Fisher–Yates shuffle

The correct algorithm is actually very simple. It’s much easier to see if we think of building up a new deck rather than shuffling the deck in-place. Here’s the algorithm, once again in three steps:

  1. Remove a random card from the deck.
  2. Stack it elsewhere.
  3. Repeat until no cards are left.

Fisher and Yates described this method in 1938, showing that it results in an unbiased permutation. It was a bit more complicated than this because they were talking about shuffling data with pen and paper, not shuffling physical cards. Something along these lines:

  1. Write down the numbers 1 to n.
  2. Pick a random one of the numbers.
  3. Strike it out and write it down elsewhere.
  4. Repeat until all numbers are struck out.

The algorithm seems just as simple as the “simple shuffle,” but the reason most people wouldn’t come up with it immediately is that it’s a bit trickier to implement in code. It’s important to notice that the set of cards you’re drawing from is always shrinking, so the range of your random numbers should be shrinking too.

Knuth shuffle

The Fischer–Yates shuffle is also referred to as the Knuth shuffle because Donald Knuth included it in The Art of Computer Programming. He had computers in mind, not paper, so this version of the algorithm is more relevant for us:

  1. Start at the first card.
  2. Choose a random card between that one and the last card.
  3. Swap the cards.
  4. Repeat from step 2 with the next card.

Try to convince yourself that this is equivalent to the Fisher–Yates algorithm (it is). We could have instead implemented it by literally building up a new deck in memory, but Knuth’s method is more efficient than that because it shuffle in-place. Here’s the distribution we get, once again using 20 cards, 200 permutation bins, and a million samples:

Distribution of permutations obtained by the Knuth shuffle

Much better! The distribution is not perfectly uniform, but it is very close. If we used a trillion samples instead of a million, the histogram would probably look like a solid rectangle. Also, keep in mind that this graph is zoomed in on the y-axis quite a bit more than the other one, since it doesn’t have to show that huge spike at the beginning. In any case, there is no sign of bias in the variation here, and that’s the important thing.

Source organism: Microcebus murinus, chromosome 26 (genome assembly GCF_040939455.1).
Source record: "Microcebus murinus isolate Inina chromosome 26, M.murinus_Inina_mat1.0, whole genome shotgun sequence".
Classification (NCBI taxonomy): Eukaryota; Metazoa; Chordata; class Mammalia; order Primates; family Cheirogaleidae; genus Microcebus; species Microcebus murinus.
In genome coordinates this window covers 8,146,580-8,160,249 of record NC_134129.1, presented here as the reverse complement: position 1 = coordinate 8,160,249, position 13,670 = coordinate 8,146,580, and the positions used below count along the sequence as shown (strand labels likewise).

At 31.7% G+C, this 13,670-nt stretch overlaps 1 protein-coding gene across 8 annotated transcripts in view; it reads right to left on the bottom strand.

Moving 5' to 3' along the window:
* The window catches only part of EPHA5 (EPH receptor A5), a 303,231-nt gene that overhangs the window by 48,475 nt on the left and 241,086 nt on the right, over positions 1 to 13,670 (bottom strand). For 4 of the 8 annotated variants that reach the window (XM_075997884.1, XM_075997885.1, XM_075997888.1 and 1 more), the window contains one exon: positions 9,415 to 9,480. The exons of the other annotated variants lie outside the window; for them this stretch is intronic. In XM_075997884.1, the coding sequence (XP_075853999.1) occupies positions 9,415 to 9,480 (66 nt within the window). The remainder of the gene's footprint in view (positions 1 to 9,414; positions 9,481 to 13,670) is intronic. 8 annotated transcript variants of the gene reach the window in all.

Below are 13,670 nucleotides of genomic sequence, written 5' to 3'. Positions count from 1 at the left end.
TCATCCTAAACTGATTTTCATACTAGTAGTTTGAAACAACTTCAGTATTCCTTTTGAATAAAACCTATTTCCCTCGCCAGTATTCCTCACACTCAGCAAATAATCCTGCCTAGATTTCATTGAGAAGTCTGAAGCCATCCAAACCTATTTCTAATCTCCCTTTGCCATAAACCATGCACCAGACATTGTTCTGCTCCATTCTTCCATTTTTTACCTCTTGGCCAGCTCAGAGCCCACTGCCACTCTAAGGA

Identifying permutations

The most difficult part of analyzing these distributions was identifying the permutations. I used a million samples, so I shuffled a deck a million times. You can’t graph decks on the x-axis, though, so I had to assign a unique integer to each possible permutation.

I arbitrarily decided that ascending order would correspond to zero and descending order would have the highest value, n! − 1. Here’s what the mapping should look like for n = 3:

permutation value FNS
0, 1, 2 0 000
0, 2, 1 1 010
1, 0, 2 2 100
1, 2, 0 3 110
2, 0, 1 4 200
2, 1, 0 5 210

It just so happened that I recently read about the factorial number system. This is essentially what we have here, but with a twist: the digits don’t count for their literal value—you have to subtract the number of integers below that have already been used. This corresponds to the striking-out step in the Fisher–Yates algorithm. If you make that change, you get the numbers I placed in the “FNS” column. That’s how you count in the factorial number system. One peculiarity of this system is that the rightmost digit is always zero. This makes perfect sense in our case, because a permutation is completely determined once you get to the second-to-last item—there is only one choice for the last one!